Nuts have had a hard time: being high in fat and therefore calories, they were shunned by many. However, they’ve been enjoying a comeback since fat has been exonerated and we now know that “a calorie is not a calorie”. Recent research has shown that – contrary to popular belief – almonds actually help you slim down rather than make you fat, and protect the heart at the same time. A possible reason for the slimming effect of almonds may be that they make you feel satisfied and you are less likely to reach for sugary snacks. Another possibility is that they stimulate the metabolism. Nuts (and seeds) offer excellent nutrition and are a very handy, portable snack.
Although almonds contain mainly oil, they also have a significant amount of protein. They are also a good source of soluble fibre, which aids digestion. Most of the oil in almonds is monounsaturated (omega-9), the key fat in the Mediterranean diet, which has been found to protect against heart disease and high blood pressure. Their combination of fat, protein and fibre also ensure a slow release of energy, which helps stabilising blood sugar levels. As they contain virtually no carbohydrates apart from fibre, they are an excellent food for diabetics, too.
They are great sources of magnesium, potassium, calcium, zinc and iron. Magnesium relaxes the mind as well as muscles and, like calcium, it is vital for strong bones. Potassium is an important mineral to support the adrenal glands (think: stress and fatigue) and is thought to prevent hypertension and possibly stroke. Zinc is an antioxidant, an essential co-factor in energy production and, among many other things, good for the skin. Almonds also contain copper, another mineral that promotes healthy skin and brain function. Moreover, they contain vitamin E, an antioxidant vitamin that protects from tissue damage, not least the lining of the arteries. The brown skin of almonds contains the phytochemical resveratrol, a chemical that enhances blood flow to the brain. Another phytochemical in almond skin – laetrile – is thought to protect from cancer, particularly cancer of the colon.
A word of caution: Don’t go crazy on them either. One reason is that that are still quite calorific, and if you do eat a ton of them, you may put on weight after all. Studies that found that almonds reduce abdominal adiposity used 1.5 oz per day (40 g). You probably wouldn’t want to eat much more anyway, but consider this if using almond butter.
Almonds contain a compound called phytic acid, which impairs the absorption of iron, zinc and to a lesser extent calcium, if only in that particular meal, not any later meals. One way of reducing phytic acid is by soaking – which is what you would do before making almond milk. If you have a dehydrator, consider soaking, then dehydrating the almonds.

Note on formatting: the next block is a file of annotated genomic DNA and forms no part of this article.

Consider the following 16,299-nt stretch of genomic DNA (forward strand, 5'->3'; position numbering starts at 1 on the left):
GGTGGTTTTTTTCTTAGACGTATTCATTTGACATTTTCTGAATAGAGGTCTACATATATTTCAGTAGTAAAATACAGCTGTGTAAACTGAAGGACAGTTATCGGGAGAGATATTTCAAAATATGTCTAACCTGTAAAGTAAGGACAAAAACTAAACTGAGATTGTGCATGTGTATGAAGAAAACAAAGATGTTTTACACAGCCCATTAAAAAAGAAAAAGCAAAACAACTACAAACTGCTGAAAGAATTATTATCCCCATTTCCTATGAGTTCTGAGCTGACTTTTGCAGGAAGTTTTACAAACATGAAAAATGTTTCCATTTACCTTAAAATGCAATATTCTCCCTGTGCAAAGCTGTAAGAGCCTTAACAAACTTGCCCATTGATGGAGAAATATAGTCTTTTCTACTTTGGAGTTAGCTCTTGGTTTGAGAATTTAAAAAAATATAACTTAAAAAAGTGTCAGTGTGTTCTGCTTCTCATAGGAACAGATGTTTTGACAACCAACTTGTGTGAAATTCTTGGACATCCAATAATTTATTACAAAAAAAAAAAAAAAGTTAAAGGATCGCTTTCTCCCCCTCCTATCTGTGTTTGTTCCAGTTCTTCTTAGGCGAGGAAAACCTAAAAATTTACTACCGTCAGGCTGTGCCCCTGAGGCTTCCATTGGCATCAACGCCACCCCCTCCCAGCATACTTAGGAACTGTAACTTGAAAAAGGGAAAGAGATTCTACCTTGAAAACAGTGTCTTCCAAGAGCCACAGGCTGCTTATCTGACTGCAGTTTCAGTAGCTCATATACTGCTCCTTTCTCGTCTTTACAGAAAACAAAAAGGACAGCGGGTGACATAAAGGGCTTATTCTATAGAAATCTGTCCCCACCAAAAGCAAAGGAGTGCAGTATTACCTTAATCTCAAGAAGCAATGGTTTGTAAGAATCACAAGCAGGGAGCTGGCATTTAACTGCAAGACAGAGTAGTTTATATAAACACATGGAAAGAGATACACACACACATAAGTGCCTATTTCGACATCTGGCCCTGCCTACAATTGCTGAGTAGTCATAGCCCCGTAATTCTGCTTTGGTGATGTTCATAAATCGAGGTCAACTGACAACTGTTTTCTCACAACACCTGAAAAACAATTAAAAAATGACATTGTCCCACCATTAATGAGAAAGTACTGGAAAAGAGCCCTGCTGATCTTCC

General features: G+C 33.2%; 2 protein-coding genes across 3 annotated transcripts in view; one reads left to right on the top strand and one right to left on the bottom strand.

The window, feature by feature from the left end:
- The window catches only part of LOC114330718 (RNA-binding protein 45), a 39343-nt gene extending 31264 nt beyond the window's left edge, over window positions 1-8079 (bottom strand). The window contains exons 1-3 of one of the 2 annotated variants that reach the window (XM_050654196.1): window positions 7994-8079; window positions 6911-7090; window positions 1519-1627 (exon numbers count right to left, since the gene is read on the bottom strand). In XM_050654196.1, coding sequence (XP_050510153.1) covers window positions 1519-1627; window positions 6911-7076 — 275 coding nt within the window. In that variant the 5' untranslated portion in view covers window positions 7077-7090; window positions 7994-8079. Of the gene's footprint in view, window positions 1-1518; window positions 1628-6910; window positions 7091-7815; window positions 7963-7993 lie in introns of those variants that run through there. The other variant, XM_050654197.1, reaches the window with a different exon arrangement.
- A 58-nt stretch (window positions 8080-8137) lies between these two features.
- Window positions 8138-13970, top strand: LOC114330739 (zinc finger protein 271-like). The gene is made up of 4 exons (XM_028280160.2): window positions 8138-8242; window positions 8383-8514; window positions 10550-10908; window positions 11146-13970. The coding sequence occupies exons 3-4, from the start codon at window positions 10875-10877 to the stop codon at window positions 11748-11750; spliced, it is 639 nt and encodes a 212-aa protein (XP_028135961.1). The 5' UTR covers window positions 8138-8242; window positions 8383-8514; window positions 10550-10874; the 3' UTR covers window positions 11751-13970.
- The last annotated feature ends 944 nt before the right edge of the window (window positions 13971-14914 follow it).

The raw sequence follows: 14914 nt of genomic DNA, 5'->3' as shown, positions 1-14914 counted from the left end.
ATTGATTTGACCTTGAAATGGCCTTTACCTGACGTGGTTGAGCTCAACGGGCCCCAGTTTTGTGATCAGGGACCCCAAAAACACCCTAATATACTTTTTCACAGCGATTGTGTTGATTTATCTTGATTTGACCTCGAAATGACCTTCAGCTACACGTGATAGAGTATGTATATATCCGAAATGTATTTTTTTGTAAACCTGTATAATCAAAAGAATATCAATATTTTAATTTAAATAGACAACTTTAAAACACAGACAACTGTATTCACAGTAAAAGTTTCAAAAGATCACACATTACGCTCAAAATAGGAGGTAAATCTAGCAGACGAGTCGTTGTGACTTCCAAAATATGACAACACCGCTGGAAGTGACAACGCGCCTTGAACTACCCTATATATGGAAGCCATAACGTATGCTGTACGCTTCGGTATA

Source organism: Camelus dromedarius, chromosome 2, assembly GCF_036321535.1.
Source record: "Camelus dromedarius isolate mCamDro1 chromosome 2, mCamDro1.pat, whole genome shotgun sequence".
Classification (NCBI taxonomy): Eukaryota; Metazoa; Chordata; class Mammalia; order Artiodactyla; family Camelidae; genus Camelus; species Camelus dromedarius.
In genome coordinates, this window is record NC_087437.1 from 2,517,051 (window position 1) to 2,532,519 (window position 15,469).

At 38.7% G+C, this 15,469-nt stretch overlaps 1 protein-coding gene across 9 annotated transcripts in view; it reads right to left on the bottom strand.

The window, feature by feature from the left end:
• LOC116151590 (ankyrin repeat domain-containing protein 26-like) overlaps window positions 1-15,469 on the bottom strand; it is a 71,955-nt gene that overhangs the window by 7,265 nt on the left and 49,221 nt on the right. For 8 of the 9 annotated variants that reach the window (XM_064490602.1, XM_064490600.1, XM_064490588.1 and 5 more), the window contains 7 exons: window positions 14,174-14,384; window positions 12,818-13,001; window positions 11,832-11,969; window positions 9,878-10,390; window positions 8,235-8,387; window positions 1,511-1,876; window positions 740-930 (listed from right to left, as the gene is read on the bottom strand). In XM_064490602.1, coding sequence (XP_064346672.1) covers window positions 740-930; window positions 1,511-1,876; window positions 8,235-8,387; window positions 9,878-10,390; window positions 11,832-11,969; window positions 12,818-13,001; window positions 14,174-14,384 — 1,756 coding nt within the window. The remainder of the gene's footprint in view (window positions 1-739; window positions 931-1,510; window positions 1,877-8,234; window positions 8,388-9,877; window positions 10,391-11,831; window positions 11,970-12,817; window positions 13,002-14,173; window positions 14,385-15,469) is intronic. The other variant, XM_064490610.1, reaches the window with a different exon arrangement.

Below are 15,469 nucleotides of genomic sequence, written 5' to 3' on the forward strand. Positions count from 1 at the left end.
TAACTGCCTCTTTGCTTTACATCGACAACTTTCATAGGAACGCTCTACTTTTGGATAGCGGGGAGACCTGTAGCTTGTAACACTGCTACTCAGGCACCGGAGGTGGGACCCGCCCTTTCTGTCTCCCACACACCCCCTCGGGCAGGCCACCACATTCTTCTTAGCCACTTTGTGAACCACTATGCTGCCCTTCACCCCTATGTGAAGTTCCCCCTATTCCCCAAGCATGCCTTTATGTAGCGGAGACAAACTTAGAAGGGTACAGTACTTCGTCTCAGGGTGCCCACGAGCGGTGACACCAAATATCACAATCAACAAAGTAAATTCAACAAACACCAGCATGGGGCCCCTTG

Have you ever seen “activated” nuts in the health food shop and wondered what that means? These nuts have first been soaked, then dehydrated. However, they are even more expensive than ‘normal’ almonds. Apart from reducing the phytic acid content, soaking deactivates an enzyme inhibitor contained in the almond, thus activating the enzymes they contain and making almonds even more nutritious.
Almonds need a warmer climate than Northern Europe can provide, so they are generally imported. If you buy almonds from a less affluent country, make sure to buy Fairtrade. Despite the fact that they are imported, almonds – like other nuts – are still a green choice. The trees absorb and store carbon from the environment, which makes them an environmentally friendly crop. Moreover, they do not require a lot of pesticides, so if you can’t afford organic, regular almonds are fine, especially since they are relatively expensive anyway. But remember how good they are for you. Also, they are quite filling, so you are likely to use them sparingly anyway.
If you end up with a bag of nuts that tastes stale or very bitter, they are rancid. Don’t be too shy to take them back to the shop and ask for a refund or exchange, as they are too expensive to write off. At home, store them in an airtight container in a cool, dark place. Light, heat and air destroy the unsaturated fatty acids, ie make them go rancid.
What to do with almonds?
- Coarsely chop toasted or untoasted almonds and sprinkle over salads or stir-fries or stir into yoghurt, muesli or porridge.
- Have a handful of almonds as a quick power snack.
- If you like to snack on fruit, combine with almonds to provide the protein you need to balance blood sugar levels.
- Make an open sandwich with almond butter, topped with banana slices.
- Snack on celery sticks or thin apple slices spread with almond butter.
- Use almond butter instead of cream in cooking – it’s great to thicken sauces, very creamy and very yummy.
- Make milk shakes using almond milk.
- Use ground almonds to replace all or some of the flour in baking. As ground almonds are heavier than flour, make sure to increase your raising agent (baking powder, bicarbonate of soda, yeast).
A blog on how to make your own almond butter is coming up soon.
Make sure to get tomorrow’s Nutrilicious News for another quick almond snack recipe and a divine gluten-free and easy to bake Almond and Orange Cake!